A low concentration of atropine eye drops can help prevent short-sightedness in kids, Chinese University researchers have found.
The team found the incidence of short-sightedness fell from 53 percent to 28.4 percent after children were treated with 0.05 percent atropine eye drops for two years.
The study, which lasted from 2017 to 2020 and involved 474 children, is the world's first research to support low concentration atropine eye drops' effectiveness in preventing short-sightedness. The research paper has been published in the Journal of the American Medical Association.
The participants, aged between four to nine, and did not suffer from short-sightedness but had at least one parent who is myopic.
They were randomly assigned to the 0.05 percent atropine group, the 0.01 percent atropine group, or the placebo group and had eye drops applied once nightly in both eyes for two years.
Results showed that the incidence of short-sightedness was 28.4 percent in the 0.05 percent group, 45.9 percent in the 0.01 percent group, and 53 percent in the placebo group.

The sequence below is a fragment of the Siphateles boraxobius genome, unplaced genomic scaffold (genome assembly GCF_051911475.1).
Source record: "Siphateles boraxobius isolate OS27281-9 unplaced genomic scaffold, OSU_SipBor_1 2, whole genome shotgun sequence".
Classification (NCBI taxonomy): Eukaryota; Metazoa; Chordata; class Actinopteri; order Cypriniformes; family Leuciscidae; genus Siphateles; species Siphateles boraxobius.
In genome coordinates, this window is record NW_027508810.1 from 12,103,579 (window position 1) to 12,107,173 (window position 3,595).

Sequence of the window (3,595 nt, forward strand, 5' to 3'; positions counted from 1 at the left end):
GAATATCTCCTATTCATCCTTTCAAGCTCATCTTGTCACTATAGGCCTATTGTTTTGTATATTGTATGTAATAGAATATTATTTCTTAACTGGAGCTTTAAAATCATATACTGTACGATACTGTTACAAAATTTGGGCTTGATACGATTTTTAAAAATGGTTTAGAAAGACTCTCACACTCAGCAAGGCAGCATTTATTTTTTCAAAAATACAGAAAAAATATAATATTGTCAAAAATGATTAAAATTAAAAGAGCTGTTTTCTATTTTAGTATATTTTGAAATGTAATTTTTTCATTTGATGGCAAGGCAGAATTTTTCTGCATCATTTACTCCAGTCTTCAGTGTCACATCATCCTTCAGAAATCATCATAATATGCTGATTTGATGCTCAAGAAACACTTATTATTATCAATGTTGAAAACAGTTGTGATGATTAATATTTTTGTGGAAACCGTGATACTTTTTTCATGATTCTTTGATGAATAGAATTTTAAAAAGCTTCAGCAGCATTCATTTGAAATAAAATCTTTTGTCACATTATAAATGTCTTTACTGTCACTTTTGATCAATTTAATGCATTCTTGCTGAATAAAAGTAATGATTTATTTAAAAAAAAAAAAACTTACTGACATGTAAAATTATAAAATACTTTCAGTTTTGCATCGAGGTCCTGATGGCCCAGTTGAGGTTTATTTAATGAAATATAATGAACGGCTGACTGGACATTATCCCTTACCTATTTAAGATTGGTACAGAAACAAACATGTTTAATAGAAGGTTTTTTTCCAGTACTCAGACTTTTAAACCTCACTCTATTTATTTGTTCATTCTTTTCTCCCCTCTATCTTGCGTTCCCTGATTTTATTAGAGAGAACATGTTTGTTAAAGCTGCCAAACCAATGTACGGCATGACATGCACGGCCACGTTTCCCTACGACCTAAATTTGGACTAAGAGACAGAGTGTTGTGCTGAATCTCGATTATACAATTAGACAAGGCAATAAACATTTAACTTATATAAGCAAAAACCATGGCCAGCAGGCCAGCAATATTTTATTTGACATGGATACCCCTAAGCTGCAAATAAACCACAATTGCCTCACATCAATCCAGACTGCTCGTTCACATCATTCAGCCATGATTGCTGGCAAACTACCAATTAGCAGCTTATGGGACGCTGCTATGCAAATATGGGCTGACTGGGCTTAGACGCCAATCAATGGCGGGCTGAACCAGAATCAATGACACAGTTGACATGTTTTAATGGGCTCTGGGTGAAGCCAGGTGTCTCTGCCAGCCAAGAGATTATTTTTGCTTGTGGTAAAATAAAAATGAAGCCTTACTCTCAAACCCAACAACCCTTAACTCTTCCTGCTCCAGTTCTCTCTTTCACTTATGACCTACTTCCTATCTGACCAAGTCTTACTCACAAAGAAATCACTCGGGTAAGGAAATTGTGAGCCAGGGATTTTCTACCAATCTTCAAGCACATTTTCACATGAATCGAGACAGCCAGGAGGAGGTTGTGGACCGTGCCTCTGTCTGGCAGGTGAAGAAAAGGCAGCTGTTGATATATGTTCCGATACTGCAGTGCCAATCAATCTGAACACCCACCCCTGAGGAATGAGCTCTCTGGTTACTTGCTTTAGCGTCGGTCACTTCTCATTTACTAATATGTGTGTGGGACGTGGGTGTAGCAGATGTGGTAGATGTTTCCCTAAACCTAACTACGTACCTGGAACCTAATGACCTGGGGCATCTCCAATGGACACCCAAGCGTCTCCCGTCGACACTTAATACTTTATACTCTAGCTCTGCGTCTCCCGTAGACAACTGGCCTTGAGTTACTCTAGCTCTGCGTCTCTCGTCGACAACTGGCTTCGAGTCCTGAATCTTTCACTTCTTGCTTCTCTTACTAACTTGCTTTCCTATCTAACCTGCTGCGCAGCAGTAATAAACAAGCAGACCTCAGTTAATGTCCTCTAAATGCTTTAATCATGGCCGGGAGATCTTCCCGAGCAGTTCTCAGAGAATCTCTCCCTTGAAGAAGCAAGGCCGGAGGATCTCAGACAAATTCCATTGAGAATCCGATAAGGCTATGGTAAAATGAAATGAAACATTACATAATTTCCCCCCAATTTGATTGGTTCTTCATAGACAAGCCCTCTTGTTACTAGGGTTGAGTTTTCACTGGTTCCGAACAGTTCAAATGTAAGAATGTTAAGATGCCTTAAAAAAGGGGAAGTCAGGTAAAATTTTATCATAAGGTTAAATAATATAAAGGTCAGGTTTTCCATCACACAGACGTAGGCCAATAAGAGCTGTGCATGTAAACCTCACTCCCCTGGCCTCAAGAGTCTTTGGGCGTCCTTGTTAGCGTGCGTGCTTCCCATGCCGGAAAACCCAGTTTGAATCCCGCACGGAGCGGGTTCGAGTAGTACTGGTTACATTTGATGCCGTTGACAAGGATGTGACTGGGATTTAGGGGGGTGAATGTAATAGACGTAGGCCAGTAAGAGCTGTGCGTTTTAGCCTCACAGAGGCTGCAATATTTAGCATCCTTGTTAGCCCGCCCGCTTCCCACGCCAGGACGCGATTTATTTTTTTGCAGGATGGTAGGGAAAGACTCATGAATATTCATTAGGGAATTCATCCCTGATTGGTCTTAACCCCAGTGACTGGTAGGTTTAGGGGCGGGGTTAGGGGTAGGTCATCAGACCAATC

The researchers said myopia should be prevented before it occurs as it is not reversible.
"Myopia is irreversible once it has developed and the earlier its onset, the greater the likelihood of [it worsening] later in life," said Calvin Pang Chi-pui, research professor of visual sciences at the Faculty of Medicine.
The researchers added that high-risk children - those whose parents are both myopic - are 12 times more likely to develop myopia compared to those whose parents are non-myopic.
"A low concentration of atropine eye drops is an effective preventive strategy for myopia onset among high-risk children and can reduce their risk of suffering from sight-threatening diseases," said Jason Yam Cheuk-sing, the principal investigator of the study.
"We advise only high-risk children to consider using the eye drops," he added.
The study came as another research team led by Yam had proved that low concentration atropine eye drops could delay the progression of short-sightedness in a one-year clinical trial that lasted from 2016 to 2017.
CUHK also plans to launch a third phase of study on atropine to investigate the efficacy and safety of combining atropine eye drops with red light therapy.